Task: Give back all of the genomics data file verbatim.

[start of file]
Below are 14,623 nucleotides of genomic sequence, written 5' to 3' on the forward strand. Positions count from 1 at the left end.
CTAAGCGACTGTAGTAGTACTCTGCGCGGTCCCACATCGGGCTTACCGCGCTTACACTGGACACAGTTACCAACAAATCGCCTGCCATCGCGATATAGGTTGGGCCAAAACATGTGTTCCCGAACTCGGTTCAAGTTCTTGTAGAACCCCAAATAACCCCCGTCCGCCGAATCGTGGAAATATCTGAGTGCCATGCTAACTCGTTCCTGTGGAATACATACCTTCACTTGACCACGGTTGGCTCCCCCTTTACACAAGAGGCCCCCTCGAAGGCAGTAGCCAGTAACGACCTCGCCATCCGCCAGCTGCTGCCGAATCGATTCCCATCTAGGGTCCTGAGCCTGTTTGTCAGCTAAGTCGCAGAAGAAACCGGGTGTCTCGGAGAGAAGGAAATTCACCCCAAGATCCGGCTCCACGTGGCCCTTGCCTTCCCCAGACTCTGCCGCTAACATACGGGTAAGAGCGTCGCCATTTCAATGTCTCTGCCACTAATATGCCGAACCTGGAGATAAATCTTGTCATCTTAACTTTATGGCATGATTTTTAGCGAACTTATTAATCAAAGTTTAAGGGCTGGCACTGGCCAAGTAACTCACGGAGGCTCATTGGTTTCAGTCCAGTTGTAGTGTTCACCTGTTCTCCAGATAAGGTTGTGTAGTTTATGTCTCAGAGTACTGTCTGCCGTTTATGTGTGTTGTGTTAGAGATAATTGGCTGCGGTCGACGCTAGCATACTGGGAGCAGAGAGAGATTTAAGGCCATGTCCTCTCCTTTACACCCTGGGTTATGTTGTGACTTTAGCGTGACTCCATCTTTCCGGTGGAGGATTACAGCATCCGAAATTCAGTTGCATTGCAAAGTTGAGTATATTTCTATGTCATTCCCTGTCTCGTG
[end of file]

Below are 14,623 nucleotides of genomic sequence, written 5' to 3' on the forward strand. Positions count from 1 at the left end.
CTAAGCGACTGTAGTAGTACTCTGCGCGGTCCCACATCGGGCTTACCGCGCTTACACTGGACACAGTTACCAACAAATCGCCTGCCATCGCGATATAGGTTGGGCCAAAACATGTGTTCCCGAACTCGGTTCAAGTTCTTGTAGAACCCCAAATAACCCCCGTCCGCCGAATCGTGGAAATATCTGAGTGCCATGCTAACTCGTTCCTGTGGAATACATACCTTCACTTGACCACGGTTGGCTCCCCCTTTACACAAGAGGCCCCCTCGAAGGCAGTAGCCAGTAACGACCTCGCCATCCGCCAGCTGCTGCCGAATCGATTCCCATCTAGGGTCCTGAGCCTGTTTGTCAGCTAAGTCGCAGAAGAAACCGGGTGTCTCGGAGAGAAGGAAATTCACCCCAAGATCCGGCTCCACGTGGCCCTTGCCTTCCCCAGACTCTGCCGCTAACATACGGGTAAGAGCGTCGCCATTTCAATGTCTCTGCCACTAATATGCCGAACCTGGAGATAAATCTTGTCATCTTAACTTTATGGCATGATTTTTAGCGAACTTATTAATCAAAGTTTAAGGGCTGGCACTGGCCAAGTAACTCACGGAGGCTCATTGGTTTCAGTCCAGTTGTAGTGTTCACCTGTTCTCCAGATAAGGTTGTGTAGTTTATGTCTCAGAGTACTGTCTGCCGTTTATGTGTGTTGTGTTAGAGATAATTGGCTGCGGTCGACGCTAGCATACTGGGAGCAGAGAGAGATTTAAGGCCATGTCCTCTCCTTTACACCCTGGGTTATGTTGTGACTTTAGCGTGACTCCATCTTTCCGGTGGAGGATTACAGCATCCGAAATTCAGTTGCATTGCAAAGTTGAGTATATTTCTATGTCATTCCCTGTCTCGTG